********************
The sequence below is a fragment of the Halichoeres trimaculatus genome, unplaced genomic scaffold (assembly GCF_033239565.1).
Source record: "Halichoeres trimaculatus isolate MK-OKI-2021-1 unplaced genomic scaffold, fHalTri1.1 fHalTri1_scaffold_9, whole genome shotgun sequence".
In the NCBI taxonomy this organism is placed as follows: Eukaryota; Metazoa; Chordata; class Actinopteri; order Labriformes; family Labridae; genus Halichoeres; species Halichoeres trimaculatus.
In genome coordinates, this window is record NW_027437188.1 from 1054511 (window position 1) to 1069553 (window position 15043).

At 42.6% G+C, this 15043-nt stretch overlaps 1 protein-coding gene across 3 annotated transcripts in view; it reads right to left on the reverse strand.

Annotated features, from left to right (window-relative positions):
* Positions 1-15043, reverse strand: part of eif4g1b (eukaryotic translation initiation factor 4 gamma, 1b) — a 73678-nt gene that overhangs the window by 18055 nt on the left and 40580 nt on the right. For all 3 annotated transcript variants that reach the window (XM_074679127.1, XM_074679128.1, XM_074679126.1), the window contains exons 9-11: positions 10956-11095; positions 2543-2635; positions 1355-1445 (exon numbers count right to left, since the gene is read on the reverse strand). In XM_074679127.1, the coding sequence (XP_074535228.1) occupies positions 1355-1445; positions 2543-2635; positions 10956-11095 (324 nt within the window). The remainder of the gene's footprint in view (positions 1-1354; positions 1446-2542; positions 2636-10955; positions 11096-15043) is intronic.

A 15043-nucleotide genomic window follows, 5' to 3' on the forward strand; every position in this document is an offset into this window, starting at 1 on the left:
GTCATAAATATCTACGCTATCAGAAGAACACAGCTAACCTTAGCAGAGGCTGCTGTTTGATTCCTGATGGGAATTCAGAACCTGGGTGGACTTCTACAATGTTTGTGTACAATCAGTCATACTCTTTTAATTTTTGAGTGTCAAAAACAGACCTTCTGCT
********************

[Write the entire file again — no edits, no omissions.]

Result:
The sequence below is a fragment of the Halichoeres trimaculatus genome, unplaced genomic scaffold (assembly GCF_033239565.1).
Source record: "Halichoeres trimaculatus isolate MK-OKI-2021-1 unplaced genomic scaffold, fHalTri1.1 fHalTri1_scaffold_9, whole genome shotgun sequence".
In the NCBI taxonomy this organism is placed as follows: Eukaryota; Metazoa; Chordata; class Actinopteri; order Labriformes; family Labridae; genus Halichoeres; species Halichoeres trimaculatus.
In genome coordinates, this window is record NW_027437188.1 from 1054511 (window position 1) to 1069553 (window position 15043).

At 42.6% G+C, this 15043-nt stretch overlaps 1 protein-coding gene across 3 annotated transcripts in view; it reads right to left on the reverse strand.

Annotated features, from left to right (window-relative positions):
* Positions 1-15043, reverse strand: part of eif4g1b (eukaryotic translation initiation factor 4 gamma, 1b) — a 73678-nt gene that overhangs the window by 18055 nt on the left and 40580 nt on the right. For all 3 annotated transcript variants that reach the window (XM_074679127.1, XM_074679128.1, XM_074679126.1), the window contains exons 9-11: positions 10956-11095; positions 2543-2635; positions 1355-1445 (exon numbers count right to left, since the gene is read on the reverse strand). In XM_074679127.1, the coding sequence (XP_074535228.1) occupies positions 1355-1445; positions 2543-2635; positions 10956-11095 (324 nt within the window). The remainder of the gene's footprint in view (positions 1-1354; positions 1446-2542; positions 2636-10955; positions 11096-15043) is intronic.

A 15043-nucleotide genomic window follows, 5' to 3' on the forward strand; every position in this document is an offset into this window, starting at 1 on the left:
GTCATAAATATCTACGCTATCAGAAGAACACAGCTAACCTTAGCAGAGGCTGCTGTTTGATTCCTGATGGGAATTCAGAACCTGGGTGGACTTCTACAATGTTTGTGTACAATCAGTCATACTCTTTTAATTTTTGAGTGTCAAAAACAGACCTTCTGCT